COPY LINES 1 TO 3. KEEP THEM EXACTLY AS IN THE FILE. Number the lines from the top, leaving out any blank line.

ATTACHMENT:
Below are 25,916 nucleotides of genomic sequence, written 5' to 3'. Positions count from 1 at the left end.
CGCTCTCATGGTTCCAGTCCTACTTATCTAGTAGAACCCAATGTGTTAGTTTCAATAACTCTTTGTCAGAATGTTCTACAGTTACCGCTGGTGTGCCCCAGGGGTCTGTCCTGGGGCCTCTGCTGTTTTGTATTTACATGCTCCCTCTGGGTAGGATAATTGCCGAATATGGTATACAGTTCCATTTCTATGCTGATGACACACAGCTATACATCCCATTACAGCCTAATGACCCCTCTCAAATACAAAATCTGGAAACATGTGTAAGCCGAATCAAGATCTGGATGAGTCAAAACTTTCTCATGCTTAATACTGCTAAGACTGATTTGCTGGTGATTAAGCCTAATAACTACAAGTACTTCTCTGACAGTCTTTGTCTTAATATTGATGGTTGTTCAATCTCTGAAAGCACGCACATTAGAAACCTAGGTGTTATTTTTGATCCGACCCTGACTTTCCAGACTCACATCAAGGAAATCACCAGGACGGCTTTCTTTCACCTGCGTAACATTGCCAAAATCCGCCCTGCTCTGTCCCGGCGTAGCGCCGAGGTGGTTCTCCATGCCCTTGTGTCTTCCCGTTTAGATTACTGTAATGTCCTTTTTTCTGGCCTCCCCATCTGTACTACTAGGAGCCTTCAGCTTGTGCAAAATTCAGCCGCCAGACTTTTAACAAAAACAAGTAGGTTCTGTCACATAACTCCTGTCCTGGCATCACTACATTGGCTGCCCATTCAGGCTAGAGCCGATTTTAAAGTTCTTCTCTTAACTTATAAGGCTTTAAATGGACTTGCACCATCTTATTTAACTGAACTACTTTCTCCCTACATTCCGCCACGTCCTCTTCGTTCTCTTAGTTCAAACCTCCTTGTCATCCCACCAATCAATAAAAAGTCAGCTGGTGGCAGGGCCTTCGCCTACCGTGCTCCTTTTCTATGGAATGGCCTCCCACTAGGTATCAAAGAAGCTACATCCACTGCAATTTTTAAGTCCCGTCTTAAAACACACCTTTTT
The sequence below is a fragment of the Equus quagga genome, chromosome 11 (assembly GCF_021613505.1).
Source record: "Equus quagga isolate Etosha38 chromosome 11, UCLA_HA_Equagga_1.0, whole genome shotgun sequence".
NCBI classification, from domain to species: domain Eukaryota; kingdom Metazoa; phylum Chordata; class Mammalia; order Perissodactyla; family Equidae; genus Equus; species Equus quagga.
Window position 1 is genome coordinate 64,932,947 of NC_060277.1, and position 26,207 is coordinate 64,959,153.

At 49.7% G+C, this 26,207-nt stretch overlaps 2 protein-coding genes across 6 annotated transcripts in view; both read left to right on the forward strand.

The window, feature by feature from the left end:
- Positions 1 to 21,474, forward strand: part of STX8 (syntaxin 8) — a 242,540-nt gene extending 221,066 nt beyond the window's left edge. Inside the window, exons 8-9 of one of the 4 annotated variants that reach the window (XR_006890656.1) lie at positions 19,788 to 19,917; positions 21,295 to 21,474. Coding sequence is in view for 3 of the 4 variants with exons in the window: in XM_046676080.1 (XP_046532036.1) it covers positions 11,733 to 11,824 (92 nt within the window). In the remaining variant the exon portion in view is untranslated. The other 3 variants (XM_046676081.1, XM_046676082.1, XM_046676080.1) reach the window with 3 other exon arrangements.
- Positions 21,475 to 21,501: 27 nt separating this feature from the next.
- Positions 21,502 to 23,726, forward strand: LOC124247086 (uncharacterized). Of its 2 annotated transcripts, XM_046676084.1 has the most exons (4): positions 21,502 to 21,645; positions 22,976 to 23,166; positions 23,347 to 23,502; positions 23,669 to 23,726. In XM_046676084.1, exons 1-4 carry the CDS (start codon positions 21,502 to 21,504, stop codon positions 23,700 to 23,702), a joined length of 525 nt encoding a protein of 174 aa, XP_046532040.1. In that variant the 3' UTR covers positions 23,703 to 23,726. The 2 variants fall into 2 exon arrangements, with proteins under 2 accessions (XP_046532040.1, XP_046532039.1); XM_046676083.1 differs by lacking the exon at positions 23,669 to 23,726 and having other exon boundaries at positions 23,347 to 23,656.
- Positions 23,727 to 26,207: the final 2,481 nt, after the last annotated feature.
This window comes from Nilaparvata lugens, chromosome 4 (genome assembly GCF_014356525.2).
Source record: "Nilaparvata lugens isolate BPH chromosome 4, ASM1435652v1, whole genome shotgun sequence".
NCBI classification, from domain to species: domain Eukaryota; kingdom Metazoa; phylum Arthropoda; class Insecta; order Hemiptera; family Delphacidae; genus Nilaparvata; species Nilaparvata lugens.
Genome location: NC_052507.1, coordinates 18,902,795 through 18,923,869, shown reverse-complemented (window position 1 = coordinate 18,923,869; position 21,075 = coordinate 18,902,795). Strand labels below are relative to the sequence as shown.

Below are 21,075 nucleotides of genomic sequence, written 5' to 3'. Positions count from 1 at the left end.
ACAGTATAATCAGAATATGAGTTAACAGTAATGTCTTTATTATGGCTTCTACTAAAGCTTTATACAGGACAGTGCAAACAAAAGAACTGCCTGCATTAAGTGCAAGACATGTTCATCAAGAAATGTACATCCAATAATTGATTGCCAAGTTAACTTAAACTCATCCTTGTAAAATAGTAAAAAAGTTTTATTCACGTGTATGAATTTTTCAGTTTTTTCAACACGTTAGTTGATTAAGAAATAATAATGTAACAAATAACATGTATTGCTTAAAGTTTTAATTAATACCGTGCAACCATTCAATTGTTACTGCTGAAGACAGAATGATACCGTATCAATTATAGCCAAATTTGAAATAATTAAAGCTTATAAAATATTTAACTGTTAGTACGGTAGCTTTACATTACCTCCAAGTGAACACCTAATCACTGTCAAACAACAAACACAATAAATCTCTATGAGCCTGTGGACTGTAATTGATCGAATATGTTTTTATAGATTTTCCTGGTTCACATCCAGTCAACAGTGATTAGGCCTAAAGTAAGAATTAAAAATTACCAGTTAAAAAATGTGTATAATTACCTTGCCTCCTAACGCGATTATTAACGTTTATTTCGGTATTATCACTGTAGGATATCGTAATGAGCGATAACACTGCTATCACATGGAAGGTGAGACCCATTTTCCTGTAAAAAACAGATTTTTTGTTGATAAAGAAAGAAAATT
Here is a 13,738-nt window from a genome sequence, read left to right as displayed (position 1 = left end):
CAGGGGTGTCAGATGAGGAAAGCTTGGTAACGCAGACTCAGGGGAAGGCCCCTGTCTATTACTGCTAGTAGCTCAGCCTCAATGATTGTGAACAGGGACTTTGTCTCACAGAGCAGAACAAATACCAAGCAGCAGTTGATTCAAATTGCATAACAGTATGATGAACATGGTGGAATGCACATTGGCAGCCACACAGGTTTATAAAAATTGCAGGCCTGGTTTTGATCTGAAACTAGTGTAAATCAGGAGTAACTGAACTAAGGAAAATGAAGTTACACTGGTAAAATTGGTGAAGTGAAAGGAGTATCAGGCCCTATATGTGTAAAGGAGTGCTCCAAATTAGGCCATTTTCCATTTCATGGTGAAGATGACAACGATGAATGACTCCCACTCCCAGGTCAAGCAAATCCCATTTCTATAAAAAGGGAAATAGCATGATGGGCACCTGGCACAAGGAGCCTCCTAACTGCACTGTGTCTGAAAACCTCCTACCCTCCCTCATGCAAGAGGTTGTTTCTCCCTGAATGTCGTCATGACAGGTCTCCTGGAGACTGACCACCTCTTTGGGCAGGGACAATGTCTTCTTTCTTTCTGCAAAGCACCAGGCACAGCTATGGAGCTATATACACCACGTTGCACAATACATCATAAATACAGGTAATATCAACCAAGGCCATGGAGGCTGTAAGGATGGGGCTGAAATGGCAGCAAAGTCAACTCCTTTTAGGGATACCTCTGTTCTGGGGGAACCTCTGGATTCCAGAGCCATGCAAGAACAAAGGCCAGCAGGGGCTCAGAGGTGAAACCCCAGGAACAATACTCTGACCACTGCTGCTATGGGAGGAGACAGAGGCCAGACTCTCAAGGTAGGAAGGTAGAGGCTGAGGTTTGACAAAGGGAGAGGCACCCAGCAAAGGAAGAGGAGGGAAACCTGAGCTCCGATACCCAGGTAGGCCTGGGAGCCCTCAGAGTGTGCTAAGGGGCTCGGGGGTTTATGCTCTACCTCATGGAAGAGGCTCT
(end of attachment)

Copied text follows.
Below are 25,916 nucleotides of genomic sequence, written 5' to 3'. Positions count from 1 at the left end.
CGCTCTCATGGTTCCAGTCCTACTTATCTAGTAGAACCCAATGTGTTAGTTTCAATAACTCTTTGTCAGAATGTTCTACAGTTACCGCTGGTGTGCCCCAGGGGTCTGTCCTGGGGCCTCTGCTGTTTTGTATTTACATGCTCCCTCTGGGTAGGATAATTGCCGAATATGGTATACAGTTCCATTTCTATGCTGATGACACACAGCTATACATCCCATTACAGCCTAATGACCCCTCTCAAATACAAAATCTGGAAACATGTGTAAGCCGAATCAAGATCTGGATGAGTCAAAACTTTCTCATGCTTAATACTGCTAAGACTGATTTGCTGGTGATTAAGCCTAATAACTACAAGTACTTCTCTGACAGTCTTTGTCTTAATATTGATGGTTGTTCAATCTCTGAAAGCACGCACATTAGAAACCTAGGTGTTATTTTTGATCCGACCCTGACTTTCCAGACTCACATCAAGGAAATCACCAGGACGGCTTTCTTTCACCTGCGTAACATTGCCAAAATCCGCCCTGCTCTGTCCCGGCGTAGCGCCGAGGTGGTTCTCCATGCCCTTGTGTCTTCCCGTTTAGATTACTGTAATGTCCTTTTTTCTGGCCTCCCCATCTGTACTACTAGGAGCCTTCAGCTTGTGCAAAATTCAGCCGCCAGACTTTTAACAAAAACAAGTAGGTTCTGTCACATAACTCCTGTCCTGGCATCACTACATTGGCTGCCCATTCAGGCTAGAGCCGATTTTAAAGTTCTTCTCTTAACTTATAAGGCTTTAAATGGACTTGCACCATCTTATTTAACTGAACTACTTTCTCCCTACATTCCGCCACGTCCTCTTCGTTCTCTTAGTTCAAACCTCCTTGTCATCCCACCAATCAATAAAAAGTCAGCTGGTGGCAGGGCCTTCGCCTACCGTGCTCCTTTTCTATGGAATGGCCTCCCACTAGGTATCAAAGAAGCTACATCCACTGCAATTTTTAAGTCCCGTCTTAAAACACACCTTTTT
The sequence below is a fragment of the Equus quagga genome, chromosome 11 (assembly GCF_021613505.1).